The Alley Cat
Directed by Marie Ullrich
Written by Marie Ullrich
The bicycle is by far the most existential vehicular choice when making a road film about a character in a state of mental cross roads. Unlike the car, the bike is solely powered by the human and it’s capabilities are dictated by the rider’s. Anyone can press a pedal and go 100 mph, but with a bicycle the wheels are only an extension of the human drive to move forward. In Marie Ullrich’s The Alley Cat, this sense of propulsion collides with the main character’s struggle to move forward mentally. Jasper was a mother but gave her child up to her sister, with the deal that her little girl can never know who her real mom is. It’s during a wild, late-night bike race through Chicago’s south loop that she reassesses her priorities and just what she’s supposed to be doing with her life.
The greatest asset to the film is certainly Jenny Strubin who embodies Jasper. The character never seems to talk about what exactly her problem is or what she wants, so it’s up to the actor to somehow convey that inner-turmoil in a way that we can figure it out and join her on her emotional journey. Strubin succeeds in this, making sure the stakes are high at every moment and conveying her frustrations with her decisions in a truthful manner. It’s impossible to think of this film working without her.
Ullrich’s best moments come when she’s filming the riders. Lit by the Chicago street lights that illuminate sleepy streets and back-alleys, Ullrich composes a dream of cyclists pumping their legs and gliding through the Second City. It’s in these moments of calm that Ullrich’s passion comes out. It’s apparent Ullrich has a fascination with cycling, with a previous short film starring the Jasper character and an experimental piece on ghost bikes that can be found online. But after watching The Alley Cat, it becomes clearer that the attraction to bikes isn’t necessarily with the object, but with the human riders and the community they form. After a comrade dies because of a hit and run, Ullrich uses a static shot of the group of riders erecting a “ghost bike” monument. With no one to pedal, the bike has lost its purpose, now serving as a reminder of the human element lost through carelessness. Cycling, while still a solitary action, still requires cooperation of the people around you – particularly in the city – to ensure your safety, more so than a car that’s built for impact so that you can walk away.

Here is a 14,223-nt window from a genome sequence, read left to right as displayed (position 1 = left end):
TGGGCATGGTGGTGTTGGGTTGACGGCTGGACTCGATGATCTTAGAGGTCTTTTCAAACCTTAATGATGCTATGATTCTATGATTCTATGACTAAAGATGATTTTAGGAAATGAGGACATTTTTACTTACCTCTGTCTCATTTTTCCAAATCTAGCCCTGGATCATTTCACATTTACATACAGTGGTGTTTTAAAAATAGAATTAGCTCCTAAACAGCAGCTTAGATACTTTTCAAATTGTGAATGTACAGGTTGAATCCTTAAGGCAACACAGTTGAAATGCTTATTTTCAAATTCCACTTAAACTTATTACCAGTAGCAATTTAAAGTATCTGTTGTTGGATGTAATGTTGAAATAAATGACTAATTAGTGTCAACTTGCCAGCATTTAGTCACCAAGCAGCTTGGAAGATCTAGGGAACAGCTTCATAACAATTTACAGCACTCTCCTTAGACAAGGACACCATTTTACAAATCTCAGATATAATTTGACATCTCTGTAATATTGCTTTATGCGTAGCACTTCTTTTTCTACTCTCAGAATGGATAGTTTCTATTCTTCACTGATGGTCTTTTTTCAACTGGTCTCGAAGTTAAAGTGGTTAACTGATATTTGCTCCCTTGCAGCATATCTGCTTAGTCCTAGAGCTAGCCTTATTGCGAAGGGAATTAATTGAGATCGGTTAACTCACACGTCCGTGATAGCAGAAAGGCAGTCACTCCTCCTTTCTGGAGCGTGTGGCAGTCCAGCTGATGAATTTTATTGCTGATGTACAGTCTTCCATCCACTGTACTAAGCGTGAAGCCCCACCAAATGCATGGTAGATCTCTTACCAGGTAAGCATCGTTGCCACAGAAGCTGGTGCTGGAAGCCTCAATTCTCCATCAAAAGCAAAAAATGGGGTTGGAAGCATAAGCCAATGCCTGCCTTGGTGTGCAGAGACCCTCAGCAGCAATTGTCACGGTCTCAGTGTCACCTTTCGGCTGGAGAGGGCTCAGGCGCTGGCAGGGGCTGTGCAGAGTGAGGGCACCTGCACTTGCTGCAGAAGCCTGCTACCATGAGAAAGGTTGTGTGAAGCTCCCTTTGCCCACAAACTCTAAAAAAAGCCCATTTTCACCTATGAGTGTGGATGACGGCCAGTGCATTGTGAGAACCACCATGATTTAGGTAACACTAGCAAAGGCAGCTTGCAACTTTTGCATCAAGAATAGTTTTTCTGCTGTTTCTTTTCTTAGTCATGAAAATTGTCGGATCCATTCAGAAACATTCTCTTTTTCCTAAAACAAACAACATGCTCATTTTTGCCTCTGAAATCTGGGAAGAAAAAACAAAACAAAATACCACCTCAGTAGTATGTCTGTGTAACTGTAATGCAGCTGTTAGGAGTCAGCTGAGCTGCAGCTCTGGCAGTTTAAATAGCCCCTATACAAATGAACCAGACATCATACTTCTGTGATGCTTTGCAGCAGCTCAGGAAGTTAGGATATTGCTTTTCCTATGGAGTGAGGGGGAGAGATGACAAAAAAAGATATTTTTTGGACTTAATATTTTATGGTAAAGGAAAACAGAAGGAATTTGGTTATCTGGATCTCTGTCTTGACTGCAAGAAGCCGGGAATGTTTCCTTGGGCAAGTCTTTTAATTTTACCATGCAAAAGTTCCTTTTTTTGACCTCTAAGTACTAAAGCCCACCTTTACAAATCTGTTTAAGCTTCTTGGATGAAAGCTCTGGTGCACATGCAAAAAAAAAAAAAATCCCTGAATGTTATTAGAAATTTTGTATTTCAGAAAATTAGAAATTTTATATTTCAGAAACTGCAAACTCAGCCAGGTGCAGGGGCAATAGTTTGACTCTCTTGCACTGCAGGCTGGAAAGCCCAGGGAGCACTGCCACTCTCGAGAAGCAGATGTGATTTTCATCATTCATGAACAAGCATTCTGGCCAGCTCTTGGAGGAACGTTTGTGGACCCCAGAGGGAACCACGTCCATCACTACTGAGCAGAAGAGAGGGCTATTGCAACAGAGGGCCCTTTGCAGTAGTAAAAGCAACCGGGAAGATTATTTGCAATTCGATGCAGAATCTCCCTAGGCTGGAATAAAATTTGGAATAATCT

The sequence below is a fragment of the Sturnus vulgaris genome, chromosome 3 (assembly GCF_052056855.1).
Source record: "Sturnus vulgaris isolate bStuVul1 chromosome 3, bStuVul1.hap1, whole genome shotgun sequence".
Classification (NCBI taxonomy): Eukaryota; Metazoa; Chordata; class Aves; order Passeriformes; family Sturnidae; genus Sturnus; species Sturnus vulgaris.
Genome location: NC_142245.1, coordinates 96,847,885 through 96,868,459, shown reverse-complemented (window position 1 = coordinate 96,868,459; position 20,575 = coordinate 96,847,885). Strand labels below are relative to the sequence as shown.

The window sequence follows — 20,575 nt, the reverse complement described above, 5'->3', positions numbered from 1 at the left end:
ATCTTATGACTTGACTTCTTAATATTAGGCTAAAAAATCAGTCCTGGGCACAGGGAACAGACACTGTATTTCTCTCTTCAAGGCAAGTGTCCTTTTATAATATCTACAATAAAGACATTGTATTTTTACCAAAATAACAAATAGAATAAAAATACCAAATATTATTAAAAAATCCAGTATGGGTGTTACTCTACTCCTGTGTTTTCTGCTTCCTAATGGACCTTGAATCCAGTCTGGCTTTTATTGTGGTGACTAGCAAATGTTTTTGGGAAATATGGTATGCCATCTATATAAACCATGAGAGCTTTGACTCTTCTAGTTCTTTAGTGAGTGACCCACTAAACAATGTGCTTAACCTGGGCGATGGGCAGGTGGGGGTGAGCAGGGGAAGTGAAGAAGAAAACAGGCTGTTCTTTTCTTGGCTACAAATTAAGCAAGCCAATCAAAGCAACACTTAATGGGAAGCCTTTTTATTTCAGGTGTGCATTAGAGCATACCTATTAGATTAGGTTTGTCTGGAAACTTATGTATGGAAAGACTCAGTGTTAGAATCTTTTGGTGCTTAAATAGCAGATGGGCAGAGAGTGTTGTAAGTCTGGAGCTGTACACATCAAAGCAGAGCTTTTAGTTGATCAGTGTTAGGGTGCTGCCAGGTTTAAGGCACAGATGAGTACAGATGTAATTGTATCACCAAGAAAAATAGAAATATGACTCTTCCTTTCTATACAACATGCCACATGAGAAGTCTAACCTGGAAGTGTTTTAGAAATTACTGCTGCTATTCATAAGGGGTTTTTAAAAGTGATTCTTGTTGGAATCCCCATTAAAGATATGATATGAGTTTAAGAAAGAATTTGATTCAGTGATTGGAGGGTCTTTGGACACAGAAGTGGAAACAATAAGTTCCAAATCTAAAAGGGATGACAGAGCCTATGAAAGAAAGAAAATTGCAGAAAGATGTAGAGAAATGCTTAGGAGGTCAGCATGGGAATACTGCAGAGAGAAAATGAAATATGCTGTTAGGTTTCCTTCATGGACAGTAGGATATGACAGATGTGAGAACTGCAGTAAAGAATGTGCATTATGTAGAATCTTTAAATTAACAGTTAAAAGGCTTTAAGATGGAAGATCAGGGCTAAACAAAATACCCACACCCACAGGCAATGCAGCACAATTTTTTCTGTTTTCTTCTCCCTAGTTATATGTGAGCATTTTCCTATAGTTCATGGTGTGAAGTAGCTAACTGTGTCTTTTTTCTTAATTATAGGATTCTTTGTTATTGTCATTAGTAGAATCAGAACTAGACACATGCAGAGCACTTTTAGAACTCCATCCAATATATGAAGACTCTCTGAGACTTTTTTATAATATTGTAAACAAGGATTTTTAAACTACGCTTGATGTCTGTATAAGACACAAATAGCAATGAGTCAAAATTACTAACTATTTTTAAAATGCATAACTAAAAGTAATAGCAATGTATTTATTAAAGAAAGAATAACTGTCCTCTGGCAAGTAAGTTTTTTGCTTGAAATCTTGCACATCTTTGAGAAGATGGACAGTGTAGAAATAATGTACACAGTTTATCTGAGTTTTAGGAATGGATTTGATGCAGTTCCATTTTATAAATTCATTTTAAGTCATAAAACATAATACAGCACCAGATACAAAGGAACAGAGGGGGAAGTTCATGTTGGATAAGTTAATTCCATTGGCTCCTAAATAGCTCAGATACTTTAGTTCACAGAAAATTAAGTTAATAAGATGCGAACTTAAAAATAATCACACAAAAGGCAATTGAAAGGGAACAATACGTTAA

The Alley Cat is not without flaws; it is rough around the edges from a technical perspective, and several of the actors try too hard to play their lines a particular way without ever sounding convincing. However, what’s more important than these complaints is that people are taking limited resources and making their picture their way. We can’t all have access to the best actors, or the resources to pay for a polished sound mix, nor can we wait around for some studio executive to put faith and five million dollars in us. There’s an honest soul in this film with great intentions, while trying to tell a different story than what most studios are trying to sell us; stories about community, family, hardships, and personal growth from points of views other than the typical mainstream, white male perspective. These voices – which are many, but not nearly as loud as those with multi-million advertising campaigns – should be supported and encouraged to continue to diversify the artistic landscape. One day, when the Avengers and the Transformers have gone to sleep, we’ll want to know about each other, and we’ll have to look to some no-budget director in middle-America, free of the entertainment industrial complex, to help us figure it out. Hopefully one of those voices is Marie Ullrich’s.